I believe her.
When a woman says she's been assaulted by a man, I take her word at face value. I take her side.
But in light of the unnamed NDP MP who broke her silence to tell her side of a story that led to Liberal leader, Justin Trudeau, suspending two of his MPs, including Montreal MP Massimo Pacetti, who is implicated in sexual misconduct allegations, I feel a great deal of confusion.
Don't get me wrong: I don't doubt her side of the story, nor to I dismiss her feelings over what happened.
According to media interview, woman said that she and Pacetti had attended a sporting event in which they were members and friends. After the event, she says that Pacetti invited her to his hotel room for drinks: she said that she saw nothing unusual in the invitation because, as MPs, they used hotels as apartments as part of the job.
It was in the room where things became serious and the two engaged in sex.
The unnamed woman said that while she didn't say no to Pacetti, she didn't say yes, either.
As a guy, back in my dating years, if I was alone with a woman I liked and tried to make a move, I looked for two signs: either that she wasn't interested, and she backed away—which I read as STOP, or she reciprocated, which I interpreted as permission to continue.
If she said no, all advances stopped. No never means try harder: it means cease and desist.
Guys are stupid when it comes to trying to read women. When no signs are provided, we are incapable of interpreting wants and desires. When I would make an advance toward a woman and she gave no indication that she objected, I would continue. But in any relationship I've ever had, I have never sought an explicit "yes." I have never asked, "Is it okay if I continue?"
Maybe that was wrong to make assumptions, and if that was, I'm sorry. But I like to believe that in the vast majority of any sexual encounter, both parties have a responsibility to communicate, and it doesn't always have to be verbal.
I have heard this unnamed NDP MP tell her side of the story, and I have tried to put myself in Pacetti's position. He invites someone that he likes to his room. He makes advances: she doesn't object, neither verbally nor physically. They have sex.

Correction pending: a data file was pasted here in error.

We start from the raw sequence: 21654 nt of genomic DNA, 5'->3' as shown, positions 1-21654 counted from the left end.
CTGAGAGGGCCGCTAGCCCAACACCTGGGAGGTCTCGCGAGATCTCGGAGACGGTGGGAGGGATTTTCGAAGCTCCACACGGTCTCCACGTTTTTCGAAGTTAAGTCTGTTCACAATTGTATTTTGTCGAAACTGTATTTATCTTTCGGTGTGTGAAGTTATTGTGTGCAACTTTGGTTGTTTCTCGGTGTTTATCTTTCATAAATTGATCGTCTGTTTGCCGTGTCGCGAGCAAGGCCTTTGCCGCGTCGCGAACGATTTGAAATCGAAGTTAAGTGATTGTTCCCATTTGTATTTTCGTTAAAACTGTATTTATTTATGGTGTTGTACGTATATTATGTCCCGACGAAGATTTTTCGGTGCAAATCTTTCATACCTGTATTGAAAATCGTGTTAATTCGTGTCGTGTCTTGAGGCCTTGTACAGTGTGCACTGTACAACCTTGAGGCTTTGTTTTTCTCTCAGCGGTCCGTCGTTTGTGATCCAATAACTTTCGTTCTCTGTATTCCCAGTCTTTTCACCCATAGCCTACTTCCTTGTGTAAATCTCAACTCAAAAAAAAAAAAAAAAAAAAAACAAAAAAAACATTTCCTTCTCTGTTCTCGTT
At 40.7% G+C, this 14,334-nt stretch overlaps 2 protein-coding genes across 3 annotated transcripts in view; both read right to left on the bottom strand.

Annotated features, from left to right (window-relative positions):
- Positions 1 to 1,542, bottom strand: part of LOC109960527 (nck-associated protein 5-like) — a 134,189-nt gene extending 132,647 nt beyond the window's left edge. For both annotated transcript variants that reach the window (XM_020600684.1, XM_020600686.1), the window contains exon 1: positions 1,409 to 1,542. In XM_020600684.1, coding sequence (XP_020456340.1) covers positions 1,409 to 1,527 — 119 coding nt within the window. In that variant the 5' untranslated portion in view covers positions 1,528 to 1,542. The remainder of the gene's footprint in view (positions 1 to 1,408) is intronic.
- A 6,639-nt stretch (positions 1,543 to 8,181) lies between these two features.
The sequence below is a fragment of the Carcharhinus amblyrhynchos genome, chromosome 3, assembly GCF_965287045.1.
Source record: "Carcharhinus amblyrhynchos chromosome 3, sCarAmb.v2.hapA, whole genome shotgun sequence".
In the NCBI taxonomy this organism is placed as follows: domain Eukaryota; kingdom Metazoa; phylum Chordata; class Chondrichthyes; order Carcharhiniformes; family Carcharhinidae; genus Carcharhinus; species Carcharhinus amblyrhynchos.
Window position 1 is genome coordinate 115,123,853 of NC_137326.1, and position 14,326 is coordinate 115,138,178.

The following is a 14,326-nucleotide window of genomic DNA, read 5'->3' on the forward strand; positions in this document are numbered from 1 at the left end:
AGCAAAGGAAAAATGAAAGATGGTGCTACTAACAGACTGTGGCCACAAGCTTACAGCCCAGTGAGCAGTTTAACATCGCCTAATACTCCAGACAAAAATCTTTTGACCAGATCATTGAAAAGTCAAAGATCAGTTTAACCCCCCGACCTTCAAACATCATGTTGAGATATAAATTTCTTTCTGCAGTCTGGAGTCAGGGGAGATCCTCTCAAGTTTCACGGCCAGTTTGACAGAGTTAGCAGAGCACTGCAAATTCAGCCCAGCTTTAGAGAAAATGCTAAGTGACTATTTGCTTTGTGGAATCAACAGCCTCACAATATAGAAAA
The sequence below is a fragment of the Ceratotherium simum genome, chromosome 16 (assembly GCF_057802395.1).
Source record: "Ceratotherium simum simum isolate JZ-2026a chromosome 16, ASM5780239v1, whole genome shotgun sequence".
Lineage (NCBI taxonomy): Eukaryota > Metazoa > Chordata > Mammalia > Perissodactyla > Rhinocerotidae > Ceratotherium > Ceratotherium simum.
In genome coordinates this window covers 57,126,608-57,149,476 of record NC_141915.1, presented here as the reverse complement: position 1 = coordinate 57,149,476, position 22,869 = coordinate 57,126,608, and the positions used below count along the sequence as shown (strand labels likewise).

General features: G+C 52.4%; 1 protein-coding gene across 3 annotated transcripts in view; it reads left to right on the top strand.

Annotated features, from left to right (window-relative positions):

The unnamed woman doesn't get into details (she doesn't have to) but there are obvious questions that come to mind: did he push her down and pull her clothes off, or did they undress each other, or undress themselves? Did he restrain her or was she free to move as she wanted?
If that's what happened, if he used force to get what he wanted, the full weight of the law should drop on Pacetti.
Maybe I'm naive, maybe I just don't get it. I'd like to understand.
When I was young, I was assaulted. I was overpowered by someone who was much bigger than me, who made it impossible for me to fight back. I squirmed. I said stop. It did no good.
But I was lucky. My mother came looking for me, called out my name, and my assailant let go of me before anything truly bad happened. Yet, the memory has stayed with me to this day.
If Pacetti made advances that were not reciprocated, but rather were met with negative reactions, and he continued, he was in the wrong, and Trudeau was right to suspend him. He should be charged with sexual assault, but that is entirely up to the woman who has anonymously told her story.
If Pacetti made advances and they were reciprocated, if he and the woman had sex and there were no indications that the woman wanted Pacetti to stop, it's very difficult for me, as a guy, to see that Pacetti acted in a manner that was not in good faith. If he wasn't told, verbally or physically, that what he was doing was unacceptable, how could he know? How could he be held in contempt for those actions when he had been given no indicators that the woman wasn't a willing partner?
I can understand if this woman regretted the act afterwards. Who hasn't regretted a one-night stand? But based on what this unnamed woman has reported, I find it hard to look at Pacetti with the same condemning eyes that I had when he was first suspended from the Liberal caucus.
Instead, what I see is a failure to communicate, on both sides. Maybe Pacetti is guilty of not specifically obtaining a yes from the woman. But from what she herself has said, she did not refuse his advances. She reported that she had been sexually assaulted in the past, and that Pacetti's advances left her feeling "paralyzed."
Did she share this terrible past with Pacetti? Doubtful. I haven't shared my story with many before. Why would she share it unless she and Pacetti were close?
So, where does this story go from here? For what it's worth (and that's not much), I suggest the following: now that Pacetti has heard her side of the story, that he knows that she did not explicitly consent, he should apologize to her. In front of Trudeau, who seems to have been dragged into this story and had been put between a rock and a hard place. The apology should be sincere, that the lack of communication led to something that would not have happened had all the facts been apparent. The apology should also come unconditionally, without raising the fact that communication failed on both sides. There should be no blame, no, buts.
And then Trudeau should reinstate Pacetti.
The accusations against Liberal MP Scott Andrews remain. In a perfect world, both sides of that story will come to light.